Rowe, Peter

Chenghe Guan and Peter G. Rowe. 2021. “Beyond big versus small: assessing spatial variation of urban neighborhood block structures in high-density cities.” Socio-Ecological Practice Research, 2021. Publisher's VersionAbstract
A striking feature of urban formation has been the deployment of mega-blocks, often on the order of sixteen hectares or more. On the other hand, recent urban policies give strong suggestions for smaller and finer-grained neighborhood block and grid arrangements. This paper explores the transformation of urban block structures in high-density cities beyond spatial conditions of big versus small blocks by emphasizing “place” making through the degree of spatial diversity and flexibility. Using spatial indices of urban block arrangements, road network efficiencies and gradients of transit network accessibility, the assessment on urban neighborhood block structure is applied to territories of central core, suburban and peripheral development in Beijing, Shanghai and Shenzhen at multiple spatial scales. The results show that the overall efficiency and flexibility of urban block structures becomes more a matter of a narrowing of the range of differing block sizes among the three territories and a concomitant higher potential capacity for adaptation to a broader range of development options. Beyond the Chinese context, in high-density cities across the globe, policies on place making should adopt a multi-scale spatial analysis strategy to measure the configuration of the overall urban block structure and guide the transformation of the city.
Chenghe Guan and Peter Rowe. 2020. “Multi-criteria locational analysis for retail development in small towns.” In The Geography of Mobility, Wellbeing and Development: Understanding China’s Transformations through Big Data, 1st ed., Pp. 220. London: Routledge. Publisher's VersionAbstract



Big data is increasingly regarded as a new approach for understanding urban informatics and complex systems. Today, there is unprecedented data availability, with detailed remote-sensed data on the built environment and rich mineable web-based sources in the form of social media, web mapping, information services and other sources of unstructured "big data". 

This book brings together a group of international contributors to consider the geographical implications of mobility, wellbeing and development within and across Chinese cities through location-based big data perspectives. The degree of urban sprawl, productive density and vibrancy can be reflected from location-based social media big data. The challenge is to identify, map and model these relationships to develop cities at different places in the urban hierarchical system that are more sustainable. This edited book aims to tackle these issues through two inter-related geographical scales: inter-city level and intra-city level.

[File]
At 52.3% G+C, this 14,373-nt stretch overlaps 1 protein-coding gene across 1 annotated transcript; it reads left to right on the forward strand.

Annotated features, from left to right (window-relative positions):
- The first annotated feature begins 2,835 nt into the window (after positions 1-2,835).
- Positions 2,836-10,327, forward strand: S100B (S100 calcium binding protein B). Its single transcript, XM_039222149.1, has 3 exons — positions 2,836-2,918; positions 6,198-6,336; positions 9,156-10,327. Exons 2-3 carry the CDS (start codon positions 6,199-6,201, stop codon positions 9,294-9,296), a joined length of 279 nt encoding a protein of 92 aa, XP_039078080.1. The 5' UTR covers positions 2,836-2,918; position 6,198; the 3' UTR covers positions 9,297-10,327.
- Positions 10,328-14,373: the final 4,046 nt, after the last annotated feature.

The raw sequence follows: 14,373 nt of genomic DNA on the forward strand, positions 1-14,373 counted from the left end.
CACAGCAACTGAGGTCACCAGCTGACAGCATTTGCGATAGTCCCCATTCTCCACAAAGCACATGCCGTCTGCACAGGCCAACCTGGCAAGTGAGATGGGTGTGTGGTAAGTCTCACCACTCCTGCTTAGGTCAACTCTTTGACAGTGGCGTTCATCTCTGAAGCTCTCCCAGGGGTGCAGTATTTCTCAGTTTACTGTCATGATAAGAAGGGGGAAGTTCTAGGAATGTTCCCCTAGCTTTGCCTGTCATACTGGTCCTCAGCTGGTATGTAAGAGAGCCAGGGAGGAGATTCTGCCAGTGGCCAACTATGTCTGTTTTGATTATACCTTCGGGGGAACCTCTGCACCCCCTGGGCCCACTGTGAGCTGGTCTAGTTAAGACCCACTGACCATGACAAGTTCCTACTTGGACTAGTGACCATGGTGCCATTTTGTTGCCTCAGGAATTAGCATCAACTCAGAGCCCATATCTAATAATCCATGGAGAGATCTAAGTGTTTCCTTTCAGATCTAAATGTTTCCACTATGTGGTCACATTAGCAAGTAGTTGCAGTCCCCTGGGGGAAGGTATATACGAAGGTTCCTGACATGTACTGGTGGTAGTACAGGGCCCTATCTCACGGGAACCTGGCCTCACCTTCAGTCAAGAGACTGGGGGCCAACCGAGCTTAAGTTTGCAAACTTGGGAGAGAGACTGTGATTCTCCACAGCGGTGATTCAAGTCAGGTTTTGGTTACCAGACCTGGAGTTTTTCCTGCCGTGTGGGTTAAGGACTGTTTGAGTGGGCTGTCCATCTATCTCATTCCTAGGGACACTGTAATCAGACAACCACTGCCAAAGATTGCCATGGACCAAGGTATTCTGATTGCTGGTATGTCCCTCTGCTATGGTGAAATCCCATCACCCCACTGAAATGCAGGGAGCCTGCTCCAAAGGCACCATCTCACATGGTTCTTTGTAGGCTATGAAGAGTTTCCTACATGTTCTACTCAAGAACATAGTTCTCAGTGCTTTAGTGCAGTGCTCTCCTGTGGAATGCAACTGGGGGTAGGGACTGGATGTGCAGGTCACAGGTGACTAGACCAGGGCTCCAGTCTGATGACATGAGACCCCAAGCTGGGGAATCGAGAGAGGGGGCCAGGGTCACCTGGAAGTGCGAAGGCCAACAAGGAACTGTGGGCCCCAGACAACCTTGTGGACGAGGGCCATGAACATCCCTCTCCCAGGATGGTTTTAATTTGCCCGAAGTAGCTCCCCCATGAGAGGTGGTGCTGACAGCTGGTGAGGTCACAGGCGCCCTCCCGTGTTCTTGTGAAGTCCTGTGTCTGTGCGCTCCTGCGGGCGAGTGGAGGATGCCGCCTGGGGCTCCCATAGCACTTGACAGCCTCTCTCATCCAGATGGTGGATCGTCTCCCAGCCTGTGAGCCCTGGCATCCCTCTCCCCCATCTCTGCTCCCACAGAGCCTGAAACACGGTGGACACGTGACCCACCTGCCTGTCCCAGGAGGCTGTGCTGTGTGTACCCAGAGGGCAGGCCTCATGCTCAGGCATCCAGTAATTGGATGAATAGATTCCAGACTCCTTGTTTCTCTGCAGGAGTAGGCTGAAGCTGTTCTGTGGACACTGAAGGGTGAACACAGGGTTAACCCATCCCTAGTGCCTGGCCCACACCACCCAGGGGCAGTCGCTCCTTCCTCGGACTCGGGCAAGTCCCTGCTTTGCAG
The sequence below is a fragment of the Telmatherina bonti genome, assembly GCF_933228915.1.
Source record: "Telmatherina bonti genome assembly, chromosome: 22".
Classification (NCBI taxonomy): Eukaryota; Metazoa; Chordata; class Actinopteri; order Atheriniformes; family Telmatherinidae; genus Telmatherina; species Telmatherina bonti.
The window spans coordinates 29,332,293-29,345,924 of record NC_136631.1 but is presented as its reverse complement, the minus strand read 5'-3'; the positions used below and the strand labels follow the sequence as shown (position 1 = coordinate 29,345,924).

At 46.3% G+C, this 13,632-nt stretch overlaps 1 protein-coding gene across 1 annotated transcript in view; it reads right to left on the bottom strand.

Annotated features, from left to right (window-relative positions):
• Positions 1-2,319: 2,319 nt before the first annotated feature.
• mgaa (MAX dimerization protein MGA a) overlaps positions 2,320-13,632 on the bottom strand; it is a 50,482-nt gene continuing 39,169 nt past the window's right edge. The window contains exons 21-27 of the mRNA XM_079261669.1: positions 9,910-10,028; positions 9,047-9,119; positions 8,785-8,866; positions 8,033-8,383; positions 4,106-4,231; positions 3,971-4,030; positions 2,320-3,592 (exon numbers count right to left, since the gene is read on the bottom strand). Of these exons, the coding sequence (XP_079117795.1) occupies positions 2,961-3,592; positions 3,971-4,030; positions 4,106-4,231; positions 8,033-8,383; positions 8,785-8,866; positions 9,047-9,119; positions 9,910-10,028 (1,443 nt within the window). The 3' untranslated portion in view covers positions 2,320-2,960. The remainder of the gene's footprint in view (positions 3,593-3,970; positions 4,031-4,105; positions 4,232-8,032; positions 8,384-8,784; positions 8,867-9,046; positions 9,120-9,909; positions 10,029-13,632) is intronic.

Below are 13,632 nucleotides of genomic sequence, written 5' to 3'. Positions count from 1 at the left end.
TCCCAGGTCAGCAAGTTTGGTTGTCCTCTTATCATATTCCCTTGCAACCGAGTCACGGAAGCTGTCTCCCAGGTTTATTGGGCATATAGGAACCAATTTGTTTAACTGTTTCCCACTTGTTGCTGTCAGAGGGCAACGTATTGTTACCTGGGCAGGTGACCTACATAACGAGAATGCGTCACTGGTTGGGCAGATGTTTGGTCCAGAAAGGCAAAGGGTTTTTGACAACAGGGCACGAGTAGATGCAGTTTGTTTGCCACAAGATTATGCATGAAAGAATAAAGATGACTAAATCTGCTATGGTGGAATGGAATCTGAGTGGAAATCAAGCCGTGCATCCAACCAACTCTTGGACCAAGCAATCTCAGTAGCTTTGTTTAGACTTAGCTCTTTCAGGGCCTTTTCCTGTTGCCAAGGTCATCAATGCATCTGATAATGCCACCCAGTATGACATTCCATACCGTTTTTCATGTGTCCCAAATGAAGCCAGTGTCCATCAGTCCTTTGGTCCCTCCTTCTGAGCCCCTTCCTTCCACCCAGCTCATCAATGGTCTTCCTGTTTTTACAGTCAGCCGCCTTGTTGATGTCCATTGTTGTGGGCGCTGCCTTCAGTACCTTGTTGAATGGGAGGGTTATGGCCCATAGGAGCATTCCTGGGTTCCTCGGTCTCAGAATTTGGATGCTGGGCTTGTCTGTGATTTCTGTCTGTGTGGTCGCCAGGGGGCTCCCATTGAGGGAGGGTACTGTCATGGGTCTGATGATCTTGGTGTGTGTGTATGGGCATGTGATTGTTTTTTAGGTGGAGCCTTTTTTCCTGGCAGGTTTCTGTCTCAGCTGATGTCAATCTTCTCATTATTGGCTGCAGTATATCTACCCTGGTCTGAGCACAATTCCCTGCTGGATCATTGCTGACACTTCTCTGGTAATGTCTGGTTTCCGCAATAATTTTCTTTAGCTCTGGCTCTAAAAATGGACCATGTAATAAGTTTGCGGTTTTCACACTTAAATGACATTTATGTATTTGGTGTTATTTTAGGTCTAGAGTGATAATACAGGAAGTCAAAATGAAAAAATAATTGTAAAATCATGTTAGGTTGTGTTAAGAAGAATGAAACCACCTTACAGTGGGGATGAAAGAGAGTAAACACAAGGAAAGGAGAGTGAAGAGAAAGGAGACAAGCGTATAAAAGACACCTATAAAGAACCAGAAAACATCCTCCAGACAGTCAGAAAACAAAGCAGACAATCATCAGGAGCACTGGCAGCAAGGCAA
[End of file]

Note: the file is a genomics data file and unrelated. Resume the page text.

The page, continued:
The text is designed for graduate courses in planning, geography, public policy and administration, and for international researchers who are involved in urban and regional economics and economic geography.

Chenghe Guan and Peter Rowe. 2017. “In pursuit of a well-balanced network of cities and towns: A case study of the Changjiang Delta Region.” Environment and Planning B: Urban Analytics and City Science, 48, 3, Pp. 1-19. Publisher's VersionAbstract
Development of urban networks of cities and towns has received attention including discussions of tensions between population concentrations and overlaps with environmentally sensitive and disaster-prone areas. Moreover, certain development in broad regions of China, such as its deltas, has become a subject of debate. Contrary to some assumptions, this development within places like the Changjiang Delta (also known as the Yangtze River Delta) has proceeded in a relatively incremental manner. However, at this juncture, controlled development of larger cities, like Shanghai, has shifted to more conventional urbanization pathways forward involving larger city expansions. Nevertheless, further urban growth management appears to depend on development and maintenance of a well-balanced network of large, medium, and small-scaled cities and towns. An important aspect of this development involves definition of the Changjiang Delta region itself, and in particular, alongside its likely further economic performance. To these ends, a scenario-based Cellular Automata model of spatial distribution is deployed, reflecting separate thematic projections. A baseline for economic performance is developed, incorporating measures of fixed-asset investment in urban service, revenue from urban maintenance, and Gross Domestic Product. Revelation of a well-performing network involves spatial distribution of development at various scales, and in various concentrations within the region, moreover, location of this development, largely perpendicular to well-travelled corridors, appears as a preferable outcome, contrary to earlier depictions along the major transportation corridors.